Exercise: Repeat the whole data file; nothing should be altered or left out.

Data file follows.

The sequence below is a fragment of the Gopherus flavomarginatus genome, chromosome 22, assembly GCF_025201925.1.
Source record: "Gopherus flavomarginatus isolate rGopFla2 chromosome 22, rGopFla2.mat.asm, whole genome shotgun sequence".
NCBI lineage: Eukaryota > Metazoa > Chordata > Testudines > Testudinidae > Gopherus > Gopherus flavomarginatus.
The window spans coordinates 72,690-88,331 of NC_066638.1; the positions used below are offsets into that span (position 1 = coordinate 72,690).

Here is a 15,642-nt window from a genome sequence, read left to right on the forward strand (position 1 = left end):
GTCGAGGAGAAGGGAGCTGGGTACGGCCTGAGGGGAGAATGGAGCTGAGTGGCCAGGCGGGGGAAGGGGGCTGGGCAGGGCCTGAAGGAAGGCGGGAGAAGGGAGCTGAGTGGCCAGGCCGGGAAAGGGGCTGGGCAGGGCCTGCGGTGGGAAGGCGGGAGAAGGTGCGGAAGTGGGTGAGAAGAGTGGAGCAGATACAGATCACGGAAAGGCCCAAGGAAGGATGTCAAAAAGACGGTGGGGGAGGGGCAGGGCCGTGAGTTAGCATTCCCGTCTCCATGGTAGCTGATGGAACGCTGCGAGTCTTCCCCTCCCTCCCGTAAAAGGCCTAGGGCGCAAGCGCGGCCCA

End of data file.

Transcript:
The sequence below is a fragment of the Gopherus flavomarginatus genome, chromosome 22, assembly GCF_025201925.1.
Source record: "Gopherus flavomarginatus isolate rGopFla2 chromosome 22, rGopFla2.mat.asm, whole genome shotgun sequence".
NCBI lineage: Eukaryota > Metazoa > Chordata > Testudines > Testudinidae > Gopherus > Gopherus flavomarginatus.
The window spans coordinates 72,690-88,331 of NC_066638.1; the positions used below are offsets into that span (position 1 = coordinate 72,690).

Here is a 15,642-nt window from a genome sequence, read left to right on the forward strand (position 1 = left end):
GTCGAGGAGAAGGGAGCTGGGTACGGCCTGAGGGGAGAATGGAGCTGAGTGGCCAGGCGGGGGAAGGGGGCTGGGCAGGGCCTGAAGGAAGGCGGGAGAAGGGAGCTGAGTGGCCAGGCCGGGAAAGGGGCTGGGCAGGGCCTGCGGTGGGAAGGCGGGAGAAGGTGCGGAAGTGGGTGAGAAGAGTGGAGCAGATACAGATCACGGAAAGGCCCAAGGAAGGATGTCAAAAAGACGGTGGGGGAGGGGCAGGGCCGTGAGTTAGCATTCCCGTCTCCATGGTAGCTGATGGAACGCTGCGAGTCTTCCCCTCCCTCCCGTAAAAGGCCTAGGGCGCAAGCGCGGCCCA